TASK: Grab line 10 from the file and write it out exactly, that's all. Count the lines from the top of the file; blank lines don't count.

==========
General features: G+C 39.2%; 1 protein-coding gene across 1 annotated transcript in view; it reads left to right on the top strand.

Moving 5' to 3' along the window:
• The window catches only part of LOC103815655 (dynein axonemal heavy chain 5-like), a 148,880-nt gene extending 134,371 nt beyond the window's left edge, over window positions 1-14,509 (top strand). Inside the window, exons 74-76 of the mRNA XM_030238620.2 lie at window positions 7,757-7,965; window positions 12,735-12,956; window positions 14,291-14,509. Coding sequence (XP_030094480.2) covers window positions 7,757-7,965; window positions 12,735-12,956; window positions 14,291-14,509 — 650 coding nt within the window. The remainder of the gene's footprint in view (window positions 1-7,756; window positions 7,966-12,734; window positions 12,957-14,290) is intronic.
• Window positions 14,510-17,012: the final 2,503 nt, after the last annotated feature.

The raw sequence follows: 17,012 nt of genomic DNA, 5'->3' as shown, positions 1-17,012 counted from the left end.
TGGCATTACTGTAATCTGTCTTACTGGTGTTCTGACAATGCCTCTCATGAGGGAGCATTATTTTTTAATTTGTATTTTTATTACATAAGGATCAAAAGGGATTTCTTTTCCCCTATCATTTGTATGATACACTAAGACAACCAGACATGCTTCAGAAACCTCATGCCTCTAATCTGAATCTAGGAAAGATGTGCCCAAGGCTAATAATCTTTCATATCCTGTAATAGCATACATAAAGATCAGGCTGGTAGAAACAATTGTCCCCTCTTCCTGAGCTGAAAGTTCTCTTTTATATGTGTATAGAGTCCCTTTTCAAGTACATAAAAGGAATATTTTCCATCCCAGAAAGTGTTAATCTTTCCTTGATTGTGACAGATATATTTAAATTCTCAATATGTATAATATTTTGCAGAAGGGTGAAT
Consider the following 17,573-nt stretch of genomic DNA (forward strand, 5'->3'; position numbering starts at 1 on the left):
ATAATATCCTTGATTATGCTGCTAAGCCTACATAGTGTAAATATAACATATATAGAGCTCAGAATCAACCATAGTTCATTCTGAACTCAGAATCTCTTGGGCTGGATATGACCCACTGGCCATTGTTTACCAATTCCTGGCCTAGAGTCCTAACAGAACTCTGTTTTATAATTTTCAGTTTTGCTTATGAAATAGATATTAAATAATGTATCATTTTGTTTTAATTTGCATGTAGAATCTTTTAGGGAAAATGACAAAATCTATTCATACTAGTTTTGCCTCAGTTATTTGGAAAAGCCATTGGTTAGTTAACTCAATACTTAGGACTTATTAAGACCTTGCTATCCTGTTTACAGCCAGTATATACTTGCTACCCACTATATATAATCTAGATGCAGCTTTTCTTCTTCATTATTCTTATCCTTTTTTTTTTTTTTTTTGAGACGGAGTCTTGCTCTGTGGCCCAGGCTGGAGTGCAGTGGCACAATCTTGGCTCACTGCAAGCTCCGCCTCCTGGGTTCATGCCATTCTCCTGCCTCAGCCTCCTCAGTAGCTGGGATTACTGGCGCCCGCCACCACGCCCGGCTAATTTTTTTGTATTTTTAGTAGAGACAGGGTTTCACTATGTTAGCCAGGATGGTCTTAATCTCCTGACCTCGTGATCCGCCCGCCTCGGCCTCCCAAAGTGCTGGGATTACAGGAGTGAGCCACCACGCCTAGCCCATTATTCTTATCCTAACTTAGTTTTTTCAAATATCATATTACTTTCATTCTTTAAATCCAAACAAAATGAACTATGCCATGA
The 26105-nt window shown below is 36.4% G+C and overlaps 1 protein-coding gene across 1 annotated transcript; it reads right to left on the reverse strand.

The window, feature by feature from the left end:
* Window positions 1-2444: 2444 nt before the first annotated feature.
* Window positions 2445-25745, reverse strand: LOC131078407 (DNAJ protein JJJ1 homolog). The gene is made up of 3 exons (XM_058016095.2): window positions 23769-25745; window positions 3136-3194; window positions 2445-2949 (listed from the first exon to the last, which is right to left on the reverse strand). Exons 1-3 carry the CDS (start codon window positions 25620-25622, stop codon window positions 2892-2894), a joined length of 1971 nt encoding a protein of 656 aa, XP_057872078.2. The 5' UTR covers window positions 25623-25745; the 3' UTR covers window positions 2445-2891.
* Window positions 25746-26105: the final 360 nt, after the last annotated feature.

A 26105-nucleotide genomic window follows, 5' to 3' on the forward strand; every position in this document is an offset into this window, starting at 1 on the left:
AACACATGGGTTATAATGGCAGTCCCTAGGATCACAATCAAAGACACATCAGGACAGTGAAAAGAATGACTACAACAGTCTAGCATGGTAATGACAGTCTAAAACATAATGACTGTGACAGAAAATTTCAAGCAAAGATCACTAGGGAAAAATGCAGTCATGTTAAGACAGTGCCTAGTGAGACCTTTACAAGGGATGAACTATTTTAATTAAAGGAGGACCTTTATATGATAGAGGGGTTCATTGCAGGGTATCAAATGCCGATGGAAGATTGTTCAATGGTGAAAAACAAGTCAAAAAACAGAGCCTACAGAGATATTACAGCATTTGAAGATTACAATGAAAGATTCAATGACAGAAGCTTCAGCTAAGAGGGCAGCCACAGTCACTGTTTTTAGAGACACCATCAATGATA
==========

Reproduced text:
The window, feature by feature from the left end: